Finance

Reserve Bank interest rate hike – what economists expect for the rest of 2023

Lesetja Kganyago

On Thursday, the South African Reserve Bank’s (SARB’s) Monetary Policy Committee (MPC) increased interest rates by 25 basis points (bp), taking the country’s repo rate to 7.25%.

The increase marks the eighth rate hike in the current cycle, with the total adjustment being 375 basis points since the cycle started in November 2021.

Although most economists expected a 50 basis point rate hike from the Reserve Bank, many accurately predicted the 25 basis point increase because of economic headwinds.

The same debate played out at the SARB’s MPC, with three members voting for a 25bp hike and two preferring a 50bp move.

One of the prominent aspects of the latest announcement was the significantly worse prospects of economic growth.

The Reserve Bank cut South Africa’s real GDP growth forecasts for the next three years to 0.3%, 0.5%, and 1%, respectively.

Reserve Bank governor Lesetja Kganyago said high load-shedding levels and logistical constraints hamper economic growth.

The good news for consumers is that many economists predict that the current rate hike cycle is close to its peak.

Most economists predict another interest rate increase in the coming months after the repo rate will hold.

Here is a summary of comments from prominent South African economists about the Reserve Bank’s 25 basis point rate hike.

Jacques Celliers – FNB CEO

Jacques Celliers said while central banks may continue to raise interest rates to fight inflation, there are clear indications that this rate-hiking cycle may be coming to an end.

FNB chief economist Mamello Matikinca-Ngwenya believes that the MPC will reach the terminal of the current hiking cycle in Q1 2023.

“If another 25bps hike is delivered in March, there should be space to support the economy before year-end,” she said.

Jeff Schultz, BNP Paribas South Africa senior economist

Jeff Schultz said the SARB kept its rhetoric around inflation unequivocally hawkish, making clear that it sees the risks to CPI as skewed to the upside.

“We maintain our call for a final 25bp hike in March and, as a result of today’s decision, revert back to a terminal policy rate forecast of 7.50% by the end of Q1,” he said.

“We continue to see limited scope for the SARB to begin cutting rates until Q2 2024.”

Angelika Goliger, EY Africa’s chief economist

Angelika Goliger said South Africa is nearing the end of its spate of rate hikes. “I think there will be one more repo rate increase of 25bps at the next MPC meeting in March,” she said.

“However, this will depend on how the rand performs and the extent to which load-shedding places pressure on food prices.”

Looking beyond the first quarter of 2023, she expects rates to remain at this higher level to the end of the year, with some rate cuts starting to come through in 2024.

Arthur Kamp, Sanlam Investments chief economist

Arthur Kamp said inflation is only expected to return to the mid-point of the inflation target range by the final quarter of 2024.

“The Reserve Bank has frontloaded its interest rate hikes in this cycle. Also, at 7.25%, the repo rate is above the level of 7.08% projected by its quarterly projection model for year-end 2023,” he said.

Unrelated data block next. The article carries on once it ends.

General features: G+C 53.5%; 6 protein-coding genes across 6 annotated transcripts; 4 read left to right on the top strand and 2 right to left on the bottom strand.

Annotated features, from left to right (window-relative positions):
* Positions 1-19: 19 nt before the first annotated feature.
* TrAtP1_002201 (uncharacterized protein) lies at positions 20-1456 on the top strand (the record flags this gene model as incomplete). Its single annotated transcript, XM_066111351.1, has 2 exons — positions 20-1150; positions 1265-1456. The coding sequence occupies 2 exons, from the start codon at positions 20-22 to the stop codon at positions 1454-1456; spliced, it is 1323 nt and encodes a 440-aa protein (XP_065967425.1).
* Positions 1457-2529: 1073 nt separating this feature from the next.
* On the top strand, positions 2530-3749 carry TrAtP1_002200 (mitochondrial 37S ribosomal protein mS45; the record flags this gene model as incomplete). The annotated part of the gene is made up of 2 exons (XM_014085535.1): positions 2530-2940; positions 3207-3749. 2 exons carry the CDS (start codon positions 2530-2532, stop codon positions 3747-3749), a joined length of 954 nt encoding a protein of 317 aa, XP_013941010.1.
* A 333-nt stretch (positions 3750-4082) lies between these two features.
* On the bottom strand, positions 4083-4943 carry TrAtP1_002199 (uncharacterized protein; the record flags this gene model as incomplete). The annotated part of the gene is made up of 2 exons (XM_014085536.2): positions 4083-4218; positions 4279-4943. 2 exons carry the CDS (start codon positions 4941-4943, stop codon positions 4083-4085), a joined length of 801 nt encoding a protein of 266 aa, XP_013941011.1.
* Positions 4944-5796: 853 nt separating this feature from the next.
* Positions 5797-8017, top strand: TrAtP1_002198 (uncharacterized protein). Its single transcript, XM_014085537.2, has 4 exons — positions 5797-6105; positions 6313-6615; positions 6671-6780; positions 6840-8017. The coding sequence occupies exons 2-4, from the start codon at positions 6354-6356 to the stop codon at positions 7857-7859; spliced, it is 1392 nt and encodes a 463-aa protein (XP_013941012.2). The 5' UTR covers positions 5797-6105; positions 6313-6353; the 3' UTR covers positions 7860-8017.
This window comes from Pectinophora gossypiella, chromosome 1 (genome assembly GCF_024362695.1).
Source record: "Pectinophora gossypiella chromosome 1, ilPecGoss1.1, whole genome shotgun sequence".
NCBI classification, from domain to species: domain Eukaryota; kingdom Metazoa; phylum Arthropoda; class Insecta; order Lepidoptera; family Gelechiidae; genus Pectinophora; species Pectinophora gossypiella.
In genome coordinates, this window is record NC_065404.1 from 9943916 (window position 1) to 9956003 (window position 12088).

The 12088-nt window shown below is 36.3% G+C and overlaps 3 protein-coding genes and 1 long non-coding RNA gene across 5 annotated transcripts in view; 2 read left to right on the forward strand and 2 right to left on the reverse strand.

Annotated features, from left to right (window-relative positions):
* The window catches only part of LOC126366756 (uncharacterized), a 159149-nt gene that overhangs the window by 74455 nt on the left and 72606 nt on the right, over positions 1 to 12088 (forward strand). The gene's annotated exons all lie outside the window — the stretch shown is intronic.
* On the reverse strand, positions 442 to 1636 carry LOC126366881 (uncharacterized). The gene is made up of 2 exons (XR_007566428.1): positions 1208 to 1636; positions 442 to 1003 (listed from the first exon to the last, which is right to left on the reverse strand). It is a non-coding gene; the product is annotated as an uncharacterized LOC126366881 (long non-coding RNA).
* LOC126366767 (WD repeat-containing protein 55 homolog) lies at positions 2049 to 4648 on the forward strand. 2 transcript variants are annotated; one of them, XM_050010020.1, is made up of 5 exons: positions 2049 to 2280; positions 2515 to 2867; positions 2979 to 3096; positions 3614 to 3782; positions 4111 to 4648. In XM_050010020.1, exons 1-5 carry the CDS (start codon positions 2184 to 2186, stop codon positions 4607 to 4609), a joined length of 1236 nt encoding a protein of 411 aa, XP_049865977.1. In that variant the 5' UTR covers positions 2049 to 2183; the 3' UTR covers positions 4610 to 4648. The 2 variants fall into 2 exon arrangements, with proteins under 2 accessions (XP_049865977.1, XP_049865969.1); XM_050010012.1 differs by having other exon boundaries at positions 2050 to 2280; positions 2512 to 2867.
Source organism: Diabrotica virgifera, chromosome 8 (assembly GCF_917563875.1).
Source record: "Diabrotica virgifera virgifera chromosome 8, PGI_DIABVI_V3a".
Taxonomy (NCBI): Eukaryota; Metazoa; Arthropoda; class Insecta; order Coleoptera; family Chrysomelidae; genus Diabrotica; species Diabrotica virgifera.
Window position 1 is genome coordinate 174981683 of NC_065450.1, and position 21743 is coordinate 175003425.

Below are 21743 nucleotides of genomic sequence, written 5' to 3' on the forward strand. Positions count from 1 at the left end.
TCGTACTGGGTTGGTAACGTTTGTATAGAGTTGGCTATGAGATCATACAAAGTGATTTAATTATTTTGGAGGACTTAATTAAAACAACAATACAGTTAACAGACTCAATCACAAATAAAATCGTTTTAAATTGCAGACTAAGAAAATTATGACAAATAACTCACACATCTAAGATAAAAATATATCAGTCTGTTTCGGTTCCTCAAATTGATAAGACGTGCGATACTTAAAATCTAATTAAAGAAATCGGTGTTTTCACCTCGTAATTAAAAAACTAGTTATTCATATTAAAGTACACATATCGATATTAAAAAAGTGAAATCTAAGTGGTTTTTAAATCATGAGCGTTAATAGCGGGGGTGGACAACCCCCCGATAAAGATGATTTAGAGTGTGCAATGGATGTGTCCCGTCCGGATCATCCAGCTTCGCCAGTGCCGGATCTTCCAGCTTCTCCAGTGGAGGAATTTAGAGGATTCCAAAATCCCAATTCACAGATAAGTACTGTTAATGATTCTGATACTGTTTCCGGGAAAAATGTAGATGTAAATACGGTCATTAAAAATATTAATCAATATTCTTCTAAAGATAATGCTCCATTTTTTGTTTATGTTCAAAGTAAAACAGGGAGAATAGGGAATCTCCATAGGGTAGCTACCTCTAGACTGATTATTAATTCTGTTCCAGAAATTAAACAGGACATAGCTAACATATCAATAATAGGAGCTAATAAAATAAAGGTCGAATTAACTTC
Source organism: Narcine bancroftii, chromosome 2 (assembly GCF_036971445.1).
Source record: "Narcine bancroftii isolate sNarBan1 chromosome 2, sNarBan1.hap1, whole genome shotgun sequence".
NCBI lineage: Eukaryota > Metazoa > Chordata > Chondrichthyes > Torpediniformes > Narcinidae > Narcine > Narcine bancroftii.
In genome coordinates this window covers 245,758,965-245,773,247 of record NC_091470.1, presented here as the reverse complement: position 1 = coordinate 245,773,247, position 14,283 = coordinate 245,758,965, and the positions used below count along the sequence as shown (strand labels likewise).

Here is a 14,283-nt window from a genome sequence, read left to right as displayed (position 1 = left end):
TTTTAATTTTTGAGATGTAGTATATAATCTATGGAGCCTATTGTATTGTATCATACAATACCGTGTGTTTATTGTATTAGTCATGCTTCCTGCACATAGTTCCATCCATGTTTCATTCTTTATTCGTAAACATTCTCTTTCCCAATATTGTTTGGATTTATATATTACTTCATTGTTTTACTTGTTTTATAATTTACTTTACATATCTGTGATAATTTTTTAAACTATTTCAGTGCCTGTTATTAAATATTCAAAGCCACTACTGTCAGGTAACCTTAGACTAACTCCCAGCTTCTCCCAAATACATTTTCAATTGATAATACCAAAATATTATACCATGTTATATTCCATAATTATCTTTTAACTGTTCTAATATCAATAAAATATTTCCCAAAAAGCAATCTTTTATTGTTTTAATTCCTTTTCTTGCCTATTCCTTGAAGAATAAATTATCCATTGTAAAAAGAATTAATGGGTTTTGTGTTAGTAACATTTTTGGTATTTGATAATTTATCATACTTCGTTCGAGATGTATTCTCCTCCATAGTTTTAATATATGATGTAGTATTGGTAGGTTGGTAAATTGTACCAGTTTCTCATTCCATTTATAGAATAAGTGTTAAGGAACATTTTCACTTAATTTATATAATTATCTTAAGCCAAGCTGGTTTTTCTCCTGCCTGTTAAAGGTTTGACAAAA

If the projections for inflation and growth are accurate, South Africa is close to the peak of the current rate hike cycle. “Perhaps one more 25bp interest rate hike before, at the least, a pause.”

Luigi Marinus, PPS Investments portfolio manager

Luigi Marinus said although the hiking cycle has continued, the 25 basis point increase is more modest than the previous hikes.

“It may be viewed as an indication that the MPC is nearing the terminal rate, but the governor was adamant that no forecasting of a terminal rate was done,” he said.

“The MPC will not shy away from further interest rate hikes should inflation not moderate as anticipated.”

Carmen Nel, Matrix Fund Managers economist

Carmen Nel said if inflation expectations in the BER’s Q1 survey show a marked decline, then there is a notable chance that this is the end of the hiking cycle.

“However, we think the numerous risks between now and the March meeting will ensure that a further 25bp hike remains on the cards. It will take the peak in the policy rate to 7.50%,” she said.

“The voting distribution, tone of the statement, and significant event risk give the SARB the option to hike again in March.”

Sanisha Packirisamy, Momentum Investments economist

Sanisha Packirisamy said the SARB is likely to maintain a firm tone in the near term as it acknowledges persistent upside risks to the inflation trajectory.

She expects global interest rate normalisation and an uptick in longer-dated inflation expectations to 5.5%.

“We suspect the end of the rate hiking cycle is on the horizon and only anticipate one more interest rate hike of 25 basis points in March,” she said.

Chris Tyson of Tyson Properties

Chris Tyson said the 25 basis point interest rate hike by the South African Reserve Bank was positive.

“It is a sign that interest rates are levelling off to be in line with pre-Covid levels,” Tyson said.

Tyson Properties CEO Nick Pearson added that this latest increase would enable buyers and sellers to readjust to a post-pandemic economy.

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